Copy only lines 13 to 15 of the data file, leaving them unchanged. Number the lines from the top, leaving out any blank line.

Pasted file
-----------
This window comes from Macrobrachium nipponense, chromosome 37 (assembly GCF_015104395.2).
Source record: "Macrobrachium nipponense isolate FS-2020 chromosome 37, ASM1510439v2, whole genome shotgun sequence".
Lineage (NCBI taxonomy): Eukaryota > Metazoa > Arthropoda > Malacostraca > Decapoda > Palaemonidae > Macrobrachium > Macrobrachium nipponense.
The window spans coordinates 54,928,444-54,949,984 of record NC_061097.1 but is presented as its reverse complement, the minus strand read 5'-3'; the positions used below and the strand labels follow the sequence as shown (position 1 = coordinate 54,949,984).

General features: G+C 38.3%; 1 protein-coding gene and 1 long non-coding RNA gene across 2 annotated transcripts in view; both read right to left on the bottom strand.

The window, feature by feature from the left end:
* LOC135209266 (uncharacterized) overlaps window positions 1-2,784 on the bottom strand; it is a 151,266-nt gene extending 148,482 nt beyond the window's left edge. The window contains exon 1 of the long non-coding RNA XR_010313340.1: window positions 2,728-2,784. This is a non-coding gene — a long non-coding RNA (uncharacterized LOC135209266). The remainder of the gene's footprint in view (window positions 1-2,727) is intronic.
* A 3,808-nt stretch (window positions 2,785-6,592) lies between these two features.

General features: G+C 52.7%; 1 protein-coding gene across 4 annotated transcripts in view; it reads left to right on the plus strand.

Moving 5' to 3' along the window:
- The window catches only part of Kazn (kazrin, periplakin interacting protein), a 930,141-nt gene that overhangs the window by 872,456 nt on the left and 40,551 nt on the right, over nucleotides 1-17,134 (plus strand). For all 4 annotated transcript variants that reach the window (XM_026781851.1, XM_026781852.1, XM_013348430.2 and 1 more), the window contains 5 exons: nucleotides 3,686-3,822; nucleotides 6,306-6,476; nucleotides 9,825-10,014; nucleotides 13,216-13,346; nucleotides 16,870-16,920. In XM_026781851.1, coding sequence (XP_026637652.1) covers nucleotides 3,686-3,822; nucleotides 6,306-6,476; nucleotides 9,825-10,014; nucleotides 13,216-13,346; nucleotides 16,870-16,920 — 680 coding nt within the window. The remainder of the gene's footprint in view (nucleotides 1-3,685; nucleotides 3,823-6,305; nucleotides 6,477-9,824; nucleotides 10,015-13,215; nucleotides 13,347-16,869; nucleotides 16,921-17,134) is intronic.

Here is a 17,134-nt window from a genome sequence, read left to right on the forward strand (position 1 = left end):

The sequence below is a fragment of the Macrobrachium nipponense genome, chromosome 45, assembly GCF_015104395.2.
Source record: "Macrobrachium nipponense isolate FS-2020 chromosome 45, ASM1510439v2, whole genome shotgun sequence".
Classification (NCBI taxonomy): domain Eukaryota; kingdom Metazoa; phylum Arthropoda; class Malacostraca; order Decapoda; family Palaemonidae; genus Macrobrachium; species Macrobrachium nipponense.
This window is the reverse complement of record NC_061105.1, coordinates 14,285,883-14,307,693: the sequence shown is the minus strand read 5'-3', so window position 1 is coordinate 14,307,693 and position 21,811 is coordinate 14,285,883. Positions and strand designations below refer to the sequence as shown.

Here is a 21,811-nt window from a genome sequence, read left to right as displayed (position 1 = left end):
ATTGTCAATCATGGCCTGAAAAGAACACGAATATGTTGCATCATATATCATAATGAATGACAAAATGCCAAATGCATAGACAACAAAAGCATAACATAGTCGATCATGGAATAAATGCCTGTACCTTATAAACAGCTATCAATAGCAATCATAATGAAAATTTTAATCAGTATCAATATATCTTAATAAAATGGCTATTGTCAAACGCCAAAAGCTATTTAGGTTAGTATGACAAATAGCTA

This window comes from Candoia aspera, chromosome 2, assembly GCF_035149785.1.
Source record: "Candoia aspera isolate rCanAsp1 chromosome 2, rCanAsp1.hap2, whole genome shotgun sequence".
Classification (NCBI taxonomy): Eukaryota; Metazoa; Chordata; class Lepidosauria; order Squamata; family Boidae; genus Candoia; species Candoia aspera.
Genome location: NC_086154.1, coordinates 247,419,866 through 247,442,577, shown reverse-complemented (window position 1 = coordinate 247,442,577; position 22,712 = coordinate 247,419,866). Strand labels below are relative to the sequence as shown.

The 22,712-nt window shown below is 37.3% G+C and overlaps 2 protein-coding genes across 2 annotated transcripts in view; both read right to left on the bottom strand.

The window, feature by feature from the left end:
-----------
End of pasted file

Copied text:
The sequence below is a fragment of the Macrobrachium nipponense genome, chromosome 45, assembly GCF_015104395.2.
Source record: "Macrobrachium nipponense isolate FS-2020 chromosome 45, ASM1510439v2, whole genome shotgun sequence".
Classification (NCBI taxonomy): domain Eukaryota; kingdom Metazoa; phylum Arthropoda; class Malacostraca; order Decapoda; family Palaemonidae; genus Macrobrachium; species Macrobrachium nipponense.